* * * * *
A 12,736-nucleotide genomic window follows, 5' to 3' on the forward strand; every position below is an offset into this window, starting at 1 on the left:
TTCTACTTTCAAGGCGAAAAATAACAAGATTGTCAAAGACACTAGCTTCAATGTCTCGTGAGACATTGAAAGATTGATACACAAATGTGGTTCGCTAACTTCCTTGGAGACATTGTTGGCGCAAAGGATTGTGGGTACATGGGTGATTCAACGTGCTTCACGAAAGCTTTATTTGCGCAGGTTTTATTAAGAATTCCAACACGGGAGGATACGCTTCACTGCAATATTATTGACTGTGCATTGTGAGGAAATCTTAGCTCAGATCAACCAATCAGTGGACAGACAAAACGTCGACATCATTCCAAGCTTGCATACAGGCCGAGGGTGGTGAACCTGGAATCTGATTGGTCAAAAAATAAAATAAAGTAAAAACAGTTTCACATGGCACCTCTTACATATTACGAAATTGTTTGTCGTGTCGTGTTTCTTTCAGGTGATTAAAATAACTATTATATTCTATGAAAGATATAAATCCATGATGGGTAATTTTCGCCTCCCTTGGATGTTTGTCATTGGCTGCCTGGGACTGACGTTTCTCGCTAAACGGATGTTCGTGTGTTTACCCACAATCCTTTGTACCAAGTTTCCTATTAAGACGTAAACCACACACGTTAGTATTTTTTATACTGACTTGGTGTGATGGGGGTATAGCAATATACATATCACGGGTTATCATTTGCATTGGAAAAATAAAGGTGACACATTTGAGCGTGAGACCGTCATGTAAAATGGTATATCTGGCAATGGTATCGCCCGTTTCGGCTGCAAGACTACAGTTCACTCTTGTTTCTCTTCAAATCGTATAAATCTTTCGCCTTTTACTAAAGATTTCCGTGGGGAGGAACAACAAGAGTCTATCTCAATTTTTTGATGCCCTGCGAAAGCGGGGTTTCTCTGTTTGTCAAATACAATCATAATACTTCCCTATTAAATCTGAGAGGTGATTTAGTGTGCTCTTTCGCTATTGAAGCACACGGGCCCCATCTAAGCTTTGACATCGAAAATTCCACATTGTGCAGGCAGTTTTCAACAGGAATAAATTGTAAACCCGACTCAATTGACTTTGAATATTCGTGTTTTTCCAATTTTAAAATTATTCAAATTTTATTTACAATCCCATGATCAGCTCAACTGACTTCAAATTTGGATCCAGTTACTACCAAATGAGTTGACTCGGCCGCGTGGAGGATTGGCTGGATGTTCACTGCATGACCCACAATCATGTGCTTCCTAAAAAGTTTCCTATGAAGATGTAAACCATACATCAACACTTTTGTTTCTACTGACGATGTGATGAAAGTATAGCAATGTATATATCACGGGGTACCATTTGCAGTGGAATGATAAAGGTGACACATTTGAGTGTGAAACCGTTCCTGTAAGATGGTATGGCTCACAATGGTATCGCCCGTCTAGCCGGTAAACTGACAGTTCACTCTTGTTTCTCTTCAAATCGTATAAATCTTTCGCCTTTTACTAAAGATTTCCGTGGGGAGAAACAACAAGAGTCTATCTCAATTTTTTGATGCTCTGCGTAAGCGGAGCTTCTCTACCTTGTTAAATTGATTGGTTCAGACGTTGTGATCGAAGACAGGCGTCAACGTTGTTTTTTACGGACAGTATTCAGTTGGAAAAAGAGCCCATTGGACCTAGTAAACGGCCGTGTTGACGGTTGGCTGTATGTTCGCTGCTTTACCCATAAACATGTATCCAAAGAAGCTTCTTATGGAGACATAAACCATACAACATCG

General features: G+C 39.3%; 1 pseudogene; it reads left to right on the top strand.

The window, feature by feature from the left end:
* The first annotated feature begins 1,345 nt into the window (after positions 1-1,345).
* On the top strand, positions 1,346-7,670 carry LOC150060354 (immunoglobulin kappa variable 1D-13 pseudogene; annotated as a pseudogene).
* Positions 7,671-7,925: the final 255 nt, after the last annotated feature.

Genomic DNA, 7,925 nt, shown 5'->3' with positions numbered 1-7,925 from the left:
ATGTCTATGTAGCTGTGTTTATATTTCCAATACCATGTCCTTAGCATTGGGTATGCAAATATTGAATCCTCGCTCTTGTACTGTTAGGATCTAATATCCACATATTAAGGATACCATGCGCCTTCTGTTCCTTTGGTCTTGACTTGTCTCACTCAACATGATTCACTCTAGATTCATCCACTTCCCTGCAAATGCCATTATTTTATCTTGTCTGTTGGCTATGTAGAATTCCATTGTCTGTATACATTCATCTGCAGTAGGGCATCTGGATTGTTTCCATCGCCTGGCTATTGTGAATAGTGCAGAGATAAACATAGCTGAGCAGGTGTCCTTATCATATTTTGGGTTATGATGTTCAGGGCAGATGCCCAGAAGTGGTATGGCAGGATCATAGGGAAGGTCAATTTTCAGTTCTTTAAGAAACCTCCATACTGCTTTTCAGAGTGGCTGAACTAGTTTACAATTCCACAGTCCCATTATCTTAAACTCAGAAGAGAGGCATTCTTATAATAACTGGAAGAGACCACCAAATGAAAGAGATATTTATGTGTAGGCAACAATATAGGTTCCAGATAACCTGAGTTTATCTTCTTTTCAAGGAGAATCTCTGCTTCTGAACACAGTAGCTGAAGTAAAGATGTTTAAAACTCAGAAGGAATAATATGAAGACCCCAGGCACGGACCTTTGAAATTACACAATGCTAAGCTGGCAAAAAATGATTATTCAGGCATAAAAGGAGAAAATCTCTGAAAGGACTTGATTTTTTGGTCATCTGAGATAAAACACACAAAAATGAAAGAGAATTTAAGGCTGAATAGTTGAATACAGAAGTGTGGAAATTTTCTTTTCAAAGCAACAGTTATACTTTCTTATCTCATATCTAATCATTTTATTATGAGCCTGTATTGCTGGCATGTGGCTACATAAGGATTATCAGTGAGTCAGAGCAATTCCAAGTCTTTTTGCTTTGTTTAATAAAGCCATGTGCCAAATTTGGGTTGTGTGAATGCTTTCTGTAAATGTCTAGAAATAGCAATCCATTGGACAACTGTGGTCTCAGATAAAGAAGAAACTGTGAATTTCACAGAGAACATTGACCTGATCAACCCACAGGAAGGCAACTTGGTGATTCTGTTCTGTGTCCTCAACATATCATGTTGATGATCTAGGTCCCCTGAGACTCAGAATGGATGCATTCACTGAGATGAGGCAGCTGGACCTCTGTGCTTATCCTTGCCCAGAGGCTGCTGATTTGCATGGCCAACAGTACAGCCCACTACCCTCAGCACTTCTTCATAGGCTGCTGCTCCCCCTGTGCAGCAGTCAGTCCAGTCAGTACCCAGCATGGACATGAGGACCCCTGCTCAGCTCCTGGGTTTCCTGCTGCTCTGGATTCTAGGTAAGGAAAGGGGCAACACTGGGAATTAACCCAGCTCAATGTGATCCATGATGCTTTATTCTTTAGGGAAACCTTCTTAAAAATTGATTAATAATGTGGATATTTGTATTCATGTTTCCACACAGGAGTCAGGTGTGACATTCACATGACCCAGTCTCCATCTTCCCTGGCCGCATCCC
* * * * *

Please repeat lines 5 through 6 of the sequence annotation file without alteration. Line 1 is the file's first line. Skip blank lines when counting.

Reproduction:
* The first annotated feature begins 1,345 nt into the window (after positions 1-1,345).
* On the top strand, positions 1,346-7,670 carry LOC150060354 (immunoglobulin kappa variable 1D-13 pseudogene; annotated as a pseudogene).